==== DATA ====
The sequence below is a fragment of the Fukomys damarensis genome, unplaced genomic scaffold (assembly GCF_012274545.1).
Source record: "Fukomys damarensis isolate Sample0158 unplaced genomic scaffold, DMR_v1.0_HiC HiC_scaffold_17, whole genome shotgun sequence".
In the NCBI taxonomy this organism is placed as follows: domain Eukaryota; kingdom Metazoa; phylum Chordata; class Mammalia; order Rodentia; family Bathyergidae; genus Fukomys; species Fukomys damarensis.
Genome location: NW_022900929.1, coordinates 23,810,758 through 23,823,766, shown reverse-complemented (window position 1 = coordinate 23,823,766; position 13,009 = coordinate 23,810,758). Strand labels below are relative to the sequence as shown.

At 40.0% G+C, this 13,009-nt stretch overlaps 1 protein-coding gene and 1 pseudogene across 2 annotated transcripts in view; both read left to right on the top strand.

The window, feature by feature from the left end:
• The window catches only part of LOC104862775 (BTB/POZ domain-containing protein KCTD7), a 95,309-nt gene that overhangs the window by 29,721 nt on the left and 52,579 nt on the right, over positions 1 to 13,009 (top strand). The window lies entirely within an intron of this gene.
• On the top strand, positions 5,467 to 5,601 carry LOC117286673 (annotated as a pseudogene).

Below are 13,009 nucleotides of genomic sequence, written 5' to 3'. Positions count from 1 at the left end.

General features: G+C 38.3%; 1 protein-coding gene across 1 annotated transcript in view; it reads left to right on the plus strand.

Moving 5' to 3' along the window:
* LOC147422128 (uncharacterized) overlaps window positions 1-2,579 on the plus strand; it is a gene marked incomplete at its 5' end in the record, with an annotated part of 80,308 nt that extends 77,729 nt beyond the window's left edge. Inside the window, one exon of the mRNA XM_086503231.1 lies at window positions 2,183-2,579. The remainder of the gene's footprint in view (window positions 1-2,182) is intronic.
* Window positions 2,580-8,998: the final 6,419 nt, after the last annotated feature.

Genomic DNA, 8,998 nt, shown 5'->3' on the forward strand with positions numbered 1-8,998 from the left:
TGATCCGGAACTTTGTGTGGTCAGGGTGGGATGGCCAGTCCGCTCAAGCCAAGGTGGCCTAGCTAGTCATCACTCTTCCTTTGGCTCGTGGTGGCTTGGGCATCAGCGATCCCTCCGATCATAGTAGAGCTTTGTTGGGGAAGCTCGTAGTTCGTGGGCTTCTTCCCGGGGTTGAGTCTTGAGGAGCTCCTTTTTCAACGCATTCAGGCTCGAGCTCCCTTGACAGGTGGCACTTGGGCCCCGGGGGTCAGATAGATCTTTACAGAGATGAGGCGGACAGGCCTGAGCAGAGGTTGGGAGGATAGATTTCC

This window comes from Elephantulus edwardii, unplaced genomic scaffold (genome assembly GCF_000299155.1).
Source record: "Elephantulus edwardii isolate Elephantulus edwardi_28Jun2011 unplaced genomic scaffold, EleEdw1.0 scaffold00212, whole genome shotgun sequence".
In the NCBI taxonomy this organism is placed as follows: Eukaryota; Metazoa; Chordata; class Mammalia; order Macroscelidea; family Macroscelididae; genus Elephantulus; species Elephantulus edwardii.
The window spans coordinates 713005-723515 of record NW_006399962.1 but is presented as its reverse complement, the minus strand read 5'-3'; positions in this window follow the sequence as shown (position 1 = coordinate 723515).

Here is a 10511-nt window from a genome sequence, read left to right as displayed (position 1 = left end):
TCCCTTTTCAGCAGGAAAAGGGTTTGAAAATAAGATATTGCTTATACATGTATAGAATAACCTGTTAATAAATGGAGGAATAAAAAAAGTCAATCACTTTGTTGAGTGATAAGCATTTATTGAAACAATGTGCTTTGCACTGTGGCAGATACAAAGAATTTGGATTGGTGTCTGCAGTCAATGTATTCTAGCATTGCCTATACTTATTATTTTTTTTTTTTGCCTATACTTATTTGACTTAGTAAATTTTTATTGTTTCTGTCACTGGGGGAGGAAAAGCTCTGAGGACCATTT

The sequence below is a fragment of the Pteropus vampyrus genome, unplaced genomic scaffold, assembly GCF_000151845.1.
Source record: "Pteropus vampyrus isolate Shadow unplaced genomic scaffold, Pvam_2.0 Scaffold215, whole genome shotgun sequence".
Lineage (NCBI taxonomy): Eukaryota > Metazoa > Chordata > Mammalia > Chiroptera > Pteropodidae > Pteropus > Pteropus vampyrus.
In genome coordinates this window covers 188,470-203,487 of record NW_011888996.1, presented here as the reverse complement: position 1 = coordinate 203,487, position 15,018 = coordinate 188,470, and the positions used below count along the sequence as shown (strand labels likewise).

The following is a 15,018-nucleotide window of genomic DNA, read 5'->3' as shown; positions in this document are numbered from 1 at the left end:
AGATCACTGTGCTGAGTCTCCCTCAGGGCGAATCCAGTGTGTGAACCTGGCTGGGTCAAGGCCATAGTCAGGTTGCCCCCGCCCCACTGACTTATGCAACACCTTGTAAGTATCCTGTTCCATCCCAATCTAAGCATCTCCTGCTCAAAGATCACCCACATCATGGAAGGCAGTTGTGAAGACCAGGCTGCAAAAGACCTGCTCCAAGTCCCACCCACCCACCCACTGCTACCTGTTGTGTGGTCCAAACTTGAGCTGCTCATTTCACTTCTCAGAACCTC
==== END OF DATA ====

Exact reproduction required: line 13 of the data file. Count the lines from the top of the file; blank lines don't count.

* Window positions 2,580-8,998: the final 6,419 nt, after the last annotated feature.